The risk assessment then considers factors to mitigate these country level risks, based on internationally recognised standards, which change according to the type of business being assessed.

Using information based on the ILO's standard conventions and the ETI Base Code, we then consider the mitigating evidence based on audits with a direct social and welfare focus. This section of the risk assessment is given a double weighting, considerably decreasing the risk where an acceptable social audit report is available and considerably increasing the risk, should no information on social welfare be provided.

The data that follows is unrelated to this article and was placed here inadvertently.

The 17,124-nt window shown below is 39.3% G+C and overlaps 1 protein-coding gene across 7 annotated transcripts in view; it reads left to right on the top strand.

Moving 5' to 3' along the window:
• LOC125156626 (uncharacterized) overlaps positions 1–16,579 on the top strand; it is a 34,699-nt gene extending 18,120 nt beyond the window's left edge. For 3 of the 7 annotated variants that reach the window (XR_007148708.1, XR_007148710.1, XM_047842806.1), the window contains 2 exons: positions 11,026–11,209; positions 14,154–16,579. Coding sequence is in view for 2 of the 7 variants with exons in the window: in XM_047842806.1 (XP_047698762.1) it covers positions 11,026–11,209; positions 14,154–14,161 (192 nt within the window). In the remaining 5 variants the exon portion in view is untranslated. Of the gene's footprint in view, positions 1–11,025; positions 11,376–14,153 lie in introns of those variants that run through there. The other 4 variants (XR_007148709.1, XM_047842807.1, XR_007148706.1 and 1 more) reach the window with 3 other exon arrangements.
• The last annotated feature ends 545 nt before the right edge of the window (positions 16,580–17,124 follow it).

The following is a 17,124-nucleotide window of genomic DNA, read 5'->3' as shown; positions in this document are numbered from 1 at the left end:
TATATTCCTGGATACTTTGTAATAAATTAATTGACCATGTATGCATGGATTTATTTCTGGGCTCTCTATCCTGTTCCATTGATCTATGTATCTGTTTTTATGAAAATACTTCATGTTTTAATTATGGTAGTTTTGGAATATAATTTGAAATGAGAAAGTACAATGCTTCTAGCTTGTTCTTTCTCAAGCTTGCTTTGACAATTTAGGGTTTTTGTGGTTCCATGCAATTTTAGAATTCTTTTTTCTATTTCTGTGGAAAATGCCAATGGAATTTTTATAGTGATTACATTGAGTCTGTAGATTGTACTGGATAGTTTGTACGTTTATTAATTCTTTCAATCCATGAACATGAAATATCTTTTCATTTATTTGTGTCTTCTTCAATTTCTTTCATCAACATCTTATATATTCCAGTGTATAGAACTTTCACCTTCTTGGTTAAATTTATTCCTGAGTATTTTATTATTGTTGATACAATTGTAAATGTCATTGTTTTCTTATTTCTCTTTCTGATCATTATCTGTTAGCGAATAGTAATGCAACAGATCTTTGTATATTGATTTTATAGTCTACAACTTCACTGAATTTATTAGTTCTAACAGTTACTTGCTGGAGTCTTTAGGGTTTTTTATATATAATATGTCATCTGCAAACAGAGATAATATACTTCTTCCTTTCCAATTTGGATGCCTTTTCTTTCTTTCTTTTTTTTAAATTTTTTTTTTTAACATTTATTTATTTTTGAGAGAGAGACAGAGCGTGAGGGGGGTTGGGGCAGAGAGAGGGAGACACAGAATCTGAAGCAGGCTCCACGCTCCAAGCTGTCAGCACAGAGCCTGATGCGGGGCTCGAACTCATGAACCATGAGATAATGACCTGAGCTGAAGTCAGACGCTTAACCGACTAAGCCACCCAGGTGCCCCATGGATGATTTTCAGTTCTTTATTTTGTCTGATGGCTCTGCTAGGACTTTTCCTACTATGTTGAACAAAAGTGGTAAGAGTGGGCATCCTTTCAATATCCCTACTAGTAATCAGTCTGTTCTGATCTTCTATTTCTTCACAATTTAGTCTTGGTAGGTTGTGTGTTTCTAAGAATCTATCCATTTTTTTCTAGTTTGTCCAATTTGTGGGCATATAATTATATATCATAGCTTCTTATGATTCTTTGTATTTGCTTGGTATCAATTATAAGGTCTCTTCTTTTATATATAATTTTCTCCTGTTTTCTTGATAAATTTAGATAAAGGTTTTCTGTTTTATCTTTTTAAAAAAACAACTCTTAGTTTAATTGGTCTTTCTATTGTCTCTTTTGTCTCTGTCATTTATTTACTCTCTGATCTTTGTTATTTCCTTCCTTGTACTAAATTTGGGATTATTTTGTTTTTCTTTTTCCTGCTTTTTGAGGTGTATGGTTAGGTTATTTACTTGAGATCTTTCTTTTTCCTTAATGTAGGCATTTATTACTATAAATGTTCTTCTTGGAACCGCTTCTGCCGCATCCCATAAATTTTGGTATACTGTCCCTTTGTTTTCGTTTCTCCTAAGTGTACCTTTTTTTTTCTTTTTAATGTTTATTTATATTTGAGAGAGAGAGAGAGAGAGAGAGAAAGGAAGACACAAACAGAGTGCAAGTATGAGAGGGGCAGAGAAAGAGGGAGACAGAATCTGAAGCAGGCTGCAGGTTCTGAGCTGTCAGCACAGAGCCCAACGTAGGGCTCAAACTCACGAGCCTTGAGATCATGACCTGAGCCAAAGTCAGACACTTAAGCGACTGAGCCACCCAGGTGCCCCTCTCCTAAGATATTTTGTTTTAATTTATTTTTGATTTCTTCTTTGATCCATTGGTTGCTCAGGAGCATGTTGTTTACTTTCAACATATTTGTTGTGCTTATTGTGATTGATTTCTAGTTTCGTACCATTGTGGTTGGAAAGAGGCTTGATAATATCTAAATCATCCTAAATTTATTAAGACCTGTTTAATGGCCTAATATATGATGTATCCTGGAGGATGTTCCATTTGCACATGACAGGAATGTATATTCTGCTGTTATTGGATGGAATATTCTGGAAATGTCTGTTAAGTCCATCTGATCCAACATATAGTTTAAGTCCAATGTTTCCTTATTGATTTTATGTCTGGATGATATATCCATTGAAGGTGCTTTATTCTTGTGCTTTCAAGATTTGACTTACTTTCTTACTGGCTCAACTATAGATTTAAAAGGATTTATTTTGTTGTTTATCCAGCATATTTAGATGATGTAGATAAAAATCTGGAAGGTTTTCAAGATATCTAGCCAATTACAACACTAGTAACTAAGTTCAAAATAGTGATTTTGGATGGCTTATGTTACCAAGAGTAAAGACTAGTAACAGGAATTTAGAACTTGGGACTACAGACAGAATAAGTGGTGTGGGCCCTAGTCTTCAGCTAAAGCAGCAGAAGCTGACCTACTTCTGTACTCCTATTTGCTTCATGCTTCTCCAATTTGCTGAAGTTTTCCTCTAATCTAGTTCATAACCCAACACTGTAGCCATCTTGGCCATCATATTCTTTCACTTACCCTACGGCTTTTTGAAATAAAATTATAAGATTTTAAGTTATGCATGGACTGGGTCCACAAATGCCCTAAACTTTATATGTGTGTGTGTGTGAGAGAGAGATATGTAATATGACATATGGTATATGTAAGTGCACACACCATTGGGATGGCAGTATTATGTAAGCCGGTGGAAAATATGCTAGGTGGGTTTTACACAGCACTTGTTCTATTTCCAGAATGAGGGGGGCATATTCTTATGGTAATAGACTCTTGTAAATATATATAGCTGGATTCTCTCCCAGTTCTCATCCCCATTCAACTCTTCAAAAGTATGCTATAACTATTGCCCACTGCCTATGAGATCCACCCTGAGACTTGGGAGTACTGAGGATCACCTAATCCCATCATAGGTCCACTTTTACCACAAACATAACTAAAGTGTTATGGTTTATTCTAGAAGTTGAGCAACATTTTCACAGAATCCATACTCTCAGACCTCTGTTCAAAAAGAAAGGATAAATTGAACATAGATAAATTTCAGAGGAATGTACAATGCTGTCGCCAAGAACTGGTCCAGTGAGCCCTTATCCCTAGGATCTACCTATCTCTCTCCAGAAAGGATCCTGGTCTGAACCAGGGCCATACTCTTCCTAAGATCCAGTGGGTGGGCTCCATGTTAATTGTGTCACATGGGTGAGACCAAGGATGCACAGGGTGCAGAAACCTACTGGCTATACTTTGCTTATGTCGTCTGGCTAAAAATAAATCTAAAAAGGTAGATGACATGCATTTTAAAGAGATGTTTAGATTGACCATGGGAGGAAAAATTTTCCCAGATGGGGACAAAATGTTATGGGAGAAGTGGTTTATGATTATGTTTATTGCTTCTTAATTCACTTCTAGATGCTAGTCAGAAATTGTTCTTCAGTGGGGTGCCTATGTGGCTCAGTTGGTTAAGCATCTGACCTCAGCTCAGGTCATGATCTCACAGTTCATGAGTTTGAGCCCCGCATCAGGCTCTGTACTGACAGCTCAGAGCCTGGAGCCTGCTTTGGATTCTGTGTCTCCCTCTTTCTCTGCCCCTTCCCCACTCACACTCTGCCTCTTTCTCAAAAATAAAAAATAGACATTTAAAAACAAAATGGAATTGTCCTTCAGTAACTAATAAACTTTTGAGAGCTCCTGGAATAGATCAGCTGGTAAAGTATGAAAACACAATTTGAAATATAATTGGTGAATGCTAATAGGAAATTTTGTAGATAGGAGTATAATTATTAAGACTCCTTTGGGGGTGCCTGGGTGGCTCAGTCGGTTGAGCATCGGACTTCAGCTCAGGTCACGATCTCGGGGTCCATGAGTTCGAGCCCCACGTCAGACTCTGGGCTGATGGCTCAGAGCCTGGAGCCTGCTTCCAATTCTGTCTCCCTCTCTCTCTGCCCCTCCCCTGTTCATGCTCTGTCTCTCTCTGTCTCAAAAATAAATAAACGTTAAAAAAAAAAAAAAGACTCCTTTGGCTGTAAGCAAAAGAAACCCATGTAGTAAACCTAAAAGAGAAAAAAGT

When considering risk factors for assessing vessels in wild capture supply chains, we again turned to internationally recognised standards, utilising Seafish's Responsible Fishing Scheme, ISSF Proactive Vessel Registration and the Illegal, Unregulated and Unreported fishing database, again rating each vessel on a 1-5 risk scale. The occurrence of transhipment is also taken into consideration; being a notoriously high risk activity for the potential exploitation of fishers, the use of transhipment means that the fishing vessel scores a high risk rating of 1.

Each tier in the supply chain is independently risk assessed against the aforementioned assurances, relevant to the type of business. The score is then added up and calculated on a pro rata basis against the number of assurances it has been scored against. Based on the overall numerical score, it is then given a risk rating of high risk (red), medium risk (amber), or low risk (green).